By | January 10th, 2012|Categories: Coffee Table Books, Gift Ideas, Nature, Nonfiction, Photography, Travel|Tags: , , , , , , , , |4 Comments


Reviewed by F. Scott

When I win the lottery . . . I’ll take Close to Paradise, by Robert Fisher, with me to go house-hunting around the Bay of Naples. A picture book with plenty of text also, its main title is correct, but the subtitle isn’t quite accurate—it really is just as much if not more about the residences and their residents/caretakers, past and present, as about the gardens themselves.

Fisher starts us off just north of Naples on this tour of houses and gardens, which are in the “Italian language with an English accent.” The English are responsible for many of these spots from about the mid-nineteenth century on, having discovered them on grand tours. Many of the little Edens go back 2,000 years to Roman times, or, as Fisher over-repeats himself, to Homer’s Odysseus and the songs of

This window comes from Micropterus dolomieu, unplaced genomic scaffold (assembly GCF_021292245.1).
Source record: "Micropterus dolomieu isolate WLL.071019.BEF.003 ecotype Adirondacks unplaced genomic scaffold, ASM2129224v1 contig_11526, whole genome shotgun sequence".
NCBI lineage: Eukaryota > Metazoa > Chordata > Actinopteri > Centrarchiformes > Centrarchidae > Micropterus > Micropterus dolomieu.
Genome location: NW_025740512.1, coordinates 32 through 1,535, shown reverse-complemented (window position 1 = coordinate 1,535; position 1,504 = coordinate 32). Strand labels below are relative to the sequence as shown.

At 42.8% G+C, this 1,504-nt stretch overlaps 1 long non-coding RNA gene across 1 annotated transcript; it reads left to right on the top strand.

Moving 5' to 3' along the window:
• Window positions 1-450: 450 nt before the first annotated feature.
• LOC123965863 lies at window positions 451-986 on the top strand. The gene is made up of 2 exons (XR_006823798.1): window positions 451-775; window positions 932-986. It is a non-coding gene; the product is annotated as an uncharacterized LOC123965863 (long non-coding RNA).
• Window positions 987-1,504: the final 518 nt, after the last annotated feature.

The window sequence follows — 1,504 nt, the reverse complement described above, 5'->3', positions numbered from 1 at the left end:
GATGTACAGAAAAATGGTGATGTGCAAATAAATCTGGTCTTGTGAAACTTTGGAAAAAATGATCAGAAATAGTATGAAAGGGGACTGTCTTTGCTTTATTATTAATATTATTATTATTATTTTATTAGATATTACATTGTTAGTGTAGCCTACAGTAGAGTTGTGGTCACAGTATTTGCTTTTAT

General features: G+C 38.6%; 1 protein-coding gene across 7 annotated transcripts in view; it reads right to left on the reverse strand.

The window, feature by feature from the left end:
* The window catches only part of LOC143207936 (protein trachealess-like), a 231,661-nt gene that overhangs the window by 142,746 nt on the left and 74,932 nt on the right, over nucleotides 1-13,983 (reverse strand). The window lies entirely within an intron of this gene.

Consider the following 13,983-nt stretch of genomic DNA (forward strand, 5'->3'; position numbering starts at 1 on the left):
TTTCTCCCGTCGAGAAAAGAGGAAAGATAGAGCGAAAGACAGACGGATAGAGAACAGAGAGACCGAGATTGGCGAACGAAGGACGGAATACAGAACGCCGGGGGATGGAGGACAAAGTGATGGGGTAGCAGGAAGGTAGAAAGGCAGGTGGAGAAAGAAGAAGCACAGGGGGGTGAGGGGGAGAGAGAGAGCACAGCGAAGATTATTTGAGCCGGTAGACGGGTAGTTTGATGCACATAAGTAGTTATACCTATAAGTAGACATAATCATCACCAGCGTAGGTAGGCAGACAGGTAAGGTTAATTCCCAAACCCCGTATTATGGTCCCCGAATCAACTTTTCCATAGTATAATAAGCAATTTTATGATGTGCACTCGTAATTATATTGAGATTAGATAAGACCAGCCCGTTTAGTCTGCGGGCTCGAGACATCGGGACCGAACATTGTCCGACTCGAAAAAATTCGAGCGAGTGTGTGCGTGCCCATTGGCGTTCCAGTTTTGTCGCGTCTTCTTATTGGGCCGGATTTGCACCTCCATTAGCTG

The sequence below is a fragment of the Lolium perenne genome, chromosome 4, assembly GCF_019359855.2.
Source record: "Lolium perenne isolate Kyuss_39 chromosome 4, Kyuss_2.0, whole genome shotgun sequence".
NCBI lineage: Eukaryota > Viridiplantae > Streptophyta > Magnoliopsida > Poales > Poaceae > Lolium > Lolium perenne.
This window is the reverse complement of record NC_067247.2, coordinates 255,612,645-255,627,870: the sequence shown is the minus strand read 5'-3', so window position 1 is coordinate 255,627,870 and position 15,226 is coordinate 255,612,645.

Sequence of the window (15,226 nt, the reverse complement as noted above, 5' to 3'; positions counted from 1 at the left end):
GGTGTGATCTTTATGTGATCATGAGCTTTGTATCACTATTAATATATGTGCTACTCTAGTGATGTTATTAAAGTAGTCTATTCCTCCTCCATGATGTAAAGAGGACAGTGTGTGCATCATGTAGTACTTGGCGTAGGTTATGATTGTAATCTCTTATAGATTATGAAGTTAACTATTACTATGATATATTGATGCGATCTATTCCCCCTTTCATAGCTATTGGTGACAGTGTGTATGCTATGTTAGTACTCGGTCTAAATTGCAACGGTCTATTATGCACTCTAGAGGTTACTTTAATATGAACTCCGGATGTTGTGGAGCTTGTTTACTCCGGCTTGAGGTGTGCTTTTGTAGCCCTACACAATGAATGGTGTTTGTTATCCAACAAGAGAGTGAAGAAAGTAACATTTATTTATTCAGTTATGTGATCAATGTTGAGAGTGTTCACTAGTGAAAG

18 12, 2010

Review: The Wave: In Pursuit of the Rogues, Freaks and Giants of the Ocean by Susan Casey

By | December 18th, 2010|Categories: Current Events, Gift Ideas, Mathematics/Science, Nature, Non Fiction, Nonfiction|Tags: , , , , , , , , , , |3 Comments


Reviewed by Caitlin B.

The Wave alternates between anecdotes from legendary big wave surfer Laird Hamilton, harrowing tales of cargo ships lost at sea, and the adventures of wave scientists attempting to define the ocean’s behaviors.

Hamilton is known as an extreme among extremists. He and his crew all but invented the sport of two-in surfing when they began using Jet Skis to surf waves unreachable by typical paddle-in surfing. (For a history of big wave and tow-in surfing, the film Riding Giants is an excellent starting point.) Sooner than later, Hamilton and company were dropping down the faces of 50-foot waves in places unfamiliar to most other surfers. The risks have always been high, but science and experience point to ever-increasing peril generated by random forces: freak or rogue waves.

Modern-day wave scientists seek the ability to